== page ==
Indiana Jones and the Dial of Destiny
- Directed by: James Mangold
- Starring: Harrison Ford, Phoebe Waller-Bridge, Mads Mikkelsen
- Action/Adventure | PG-13 | 2 hr 34 min
By Reed Ripley
It’s difficult to walk out of Indiana Jones and the Dial of Destiny and not try to desperately talk yourself into liking the film. For crying out loud, it’s 2023, and septuagenarian Harrison Ford is out here traversing the globe, solving puzzles, and punching Nazis. However, that’s exactly the problem—the film doesn’t offer up anything to care about outside Ford’s Indy, and that sinks it.
The whole thing feels creaky and dated, and not just because of Ford’s age. Indiana Jones is based off pulp magazines that Steven Spielberg and George Lucas read as kids and brought to life on the big screen in their own fantastical way. Couple their vision and ingenuity with the prime of one of the most charismatic stars in film history, and you’ve got a hit franchise.
But the original Indiana Jones trilogy captured a certain vein of escapism that simply doesn’t work anymore, and its blend of cheesiness and hyperviolence just doesn’t hit the same way. Indiana Jones is in desperate need of a reset much like the James Bond franchise after the Brosnan films. I’m not saying Indiana Jones needs to get gritty and real because that runs the risk of losing the pulpy feel that’s so integral, but it needs to do something to update the character for a different audience.
To be fair, these overarching concerns about the franchise may well have more to do with the quality of the story and script than any underlying terminal issue. Again, there’s very little here to care about, and that’s not the actors’ fault. On paper, the casting is excellent—Mads Mikkelsen is an obvious but excellent choice for an Indiana Jones Nazi, Phoebe Waller-Bridge is charming and capable and provides a nice contrast to Ford’s Indy, and Toby Jones is perfect for a likable, neurotic Oxford professor.
However, the film simply doesn’t give any of them much to do, and when it does, there’s not enough buildup for it to matter. The film launches right away into a flashback chase sequence that culminates in a train crash, and from that point on, the film jumps from chase sequence to chase sequence, with lip service to character development in between. Coupled with clear CGI injections that take away from the practical effects that made the original trilogy so gripping, it creates a detachment between the film and its audience that never falls away.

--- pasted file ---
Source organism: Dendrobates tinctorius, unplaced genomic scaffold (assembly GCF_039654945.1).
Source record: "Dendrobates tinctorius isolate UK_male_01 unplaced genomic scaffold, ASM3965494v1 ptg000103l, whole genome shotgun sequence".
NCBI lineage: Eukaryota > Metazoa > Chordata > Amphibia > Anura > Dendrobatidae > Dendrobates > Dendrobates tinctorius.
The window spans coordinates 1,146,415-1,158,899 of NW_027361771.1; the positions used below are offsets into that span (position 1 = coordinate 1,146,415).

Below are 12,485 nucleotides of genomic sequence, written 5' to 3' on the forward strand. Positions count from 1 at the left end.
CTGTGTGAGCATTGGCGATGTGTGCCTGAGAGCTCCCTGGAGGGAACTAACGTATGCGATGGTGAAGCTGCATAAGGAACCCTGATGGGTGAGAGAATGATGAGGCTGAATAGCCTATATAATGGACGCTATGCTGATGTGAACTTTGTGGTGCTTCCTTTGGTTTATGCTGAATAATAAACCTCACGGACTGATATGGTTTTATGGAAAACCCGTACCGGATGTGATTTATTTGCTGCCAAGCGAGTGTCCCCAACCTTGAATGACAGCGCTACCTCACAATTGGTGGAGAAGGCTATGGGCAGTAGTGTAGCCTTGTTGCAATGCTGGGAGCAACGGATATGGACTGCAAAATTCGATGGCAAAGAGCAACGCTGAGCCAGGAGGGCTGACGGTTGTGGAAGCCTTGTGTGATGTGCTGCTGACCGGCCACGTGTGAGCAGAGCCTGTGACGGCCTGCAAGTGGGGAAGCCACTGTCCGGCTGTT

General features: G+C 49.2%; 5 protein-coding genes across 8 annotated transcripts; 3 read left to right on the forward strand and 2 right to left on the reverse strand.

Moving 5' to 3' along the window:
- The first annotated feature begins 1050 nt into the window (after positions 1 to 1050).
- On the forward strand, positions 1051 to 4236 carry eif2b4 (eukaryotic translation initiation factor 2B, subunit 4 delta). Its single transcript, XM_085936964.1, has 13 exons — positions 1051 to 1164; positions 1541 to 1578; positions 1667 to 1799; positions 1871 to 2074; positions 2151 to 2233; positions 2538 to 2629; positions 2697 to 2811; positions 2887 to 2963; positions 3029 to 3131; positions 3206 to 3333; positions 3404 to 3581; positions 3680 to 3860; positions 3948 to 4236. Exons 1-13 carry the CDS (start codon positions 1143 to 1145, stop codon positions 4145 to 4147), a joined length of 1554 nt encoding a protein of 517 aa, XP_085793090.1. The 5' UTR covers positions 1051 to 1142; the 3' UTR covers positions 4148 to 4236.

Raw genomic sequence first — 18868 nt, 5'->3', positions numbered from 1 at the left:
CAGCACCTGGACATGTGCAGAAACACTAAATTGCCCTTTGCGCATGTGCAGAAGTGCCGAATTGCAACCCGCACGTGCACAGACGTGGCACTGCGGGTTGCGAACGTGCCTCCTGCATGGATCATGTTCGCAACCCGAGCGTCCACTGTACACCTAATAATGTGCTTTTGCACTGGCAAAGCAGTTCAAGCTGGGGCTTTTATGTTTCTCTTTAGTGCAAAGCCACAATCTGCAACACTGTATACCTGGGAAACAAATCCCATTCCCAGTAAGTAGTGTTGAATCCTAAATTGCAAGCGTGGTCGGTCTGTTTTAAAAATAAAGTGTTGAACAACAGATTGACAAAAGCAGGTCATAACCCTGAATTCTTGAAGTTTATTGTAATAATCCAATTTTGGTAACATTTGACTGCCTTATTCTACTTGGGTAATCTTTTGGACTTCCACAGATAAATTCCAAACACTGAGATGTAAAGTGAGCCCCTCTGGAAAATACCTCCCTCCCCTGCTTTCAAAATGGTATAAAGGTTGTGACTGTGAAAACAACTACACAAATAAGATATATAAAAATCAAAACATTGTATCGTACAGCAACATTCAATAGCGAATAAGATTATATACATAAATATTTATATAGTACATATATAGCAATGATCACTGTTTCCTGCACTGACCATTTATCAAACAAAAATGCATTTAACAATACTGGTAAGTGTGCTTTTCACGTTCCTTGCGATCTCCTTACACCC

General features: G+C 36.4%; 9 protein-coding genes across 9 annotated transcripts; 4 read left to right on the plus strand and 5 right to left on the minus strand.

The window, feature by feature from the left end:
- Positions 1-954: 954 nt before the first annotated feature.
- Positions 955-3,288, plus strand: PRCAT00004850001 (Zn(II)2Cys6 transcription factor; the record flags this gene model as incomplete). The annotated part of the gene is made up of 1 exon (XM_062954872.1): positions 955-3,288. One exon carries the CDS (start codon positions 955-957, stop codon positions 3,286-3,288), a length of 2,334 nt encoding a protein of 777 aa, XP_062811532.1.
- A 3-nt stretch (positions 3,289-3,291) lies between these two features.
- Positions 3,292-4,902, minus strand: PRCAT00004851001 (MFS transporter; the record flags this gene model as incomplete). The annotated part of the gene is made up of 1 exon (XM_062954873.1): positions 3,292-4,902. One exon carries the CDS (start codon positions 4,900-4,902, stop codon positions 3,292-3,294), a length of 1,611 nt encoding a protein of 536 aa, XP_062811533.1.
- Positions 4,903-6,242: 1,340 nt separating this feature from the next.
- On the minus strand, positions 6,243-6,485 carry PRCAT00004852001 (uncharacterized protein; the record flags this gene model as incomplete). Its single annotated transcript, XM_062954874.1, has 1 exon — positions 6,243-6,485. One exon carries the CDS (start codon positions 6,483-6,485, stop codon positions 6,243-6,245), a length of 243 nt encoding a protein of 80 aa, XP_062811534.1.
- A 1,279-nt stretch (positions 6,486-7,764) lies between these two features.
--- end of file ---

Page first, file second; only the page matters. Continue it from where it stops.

Surprisingly, the film’s final stretch actually worked quite well, and it prevented the final product from being a total bore. Once Indy gets into the final stretch of puzzle-solving and adventure, the old serotonin boost clicks in, and away you go. It takes nearly two hours to get there, though, and it’s a big ask for an audience to hang around that long to see something engaging.
Frustratingly, there’s still a lane for this type of character and story to work. The likes of James Bond and Ethan Hunt aren’t laced with pure adventure and wonder like Indy, and there’s something inherently inspiring in that type of hero. Clearly, it’s just time for Ford to hang up his hat and whip and for Disney to go another direction.
Indeed, there’s a moment late in Dial of Destiny where it looks like Ford’s Indy is gone for good, and a pang of guilt shot through me for thinking that might be for the best. To be clear, seeing Ford do his thing as Indy is still wonderful. By no means is he bad in the film, and often he’s quite good. His story, along with Indy’s has simply been told—the world still needs Indiana Jones, but not this version.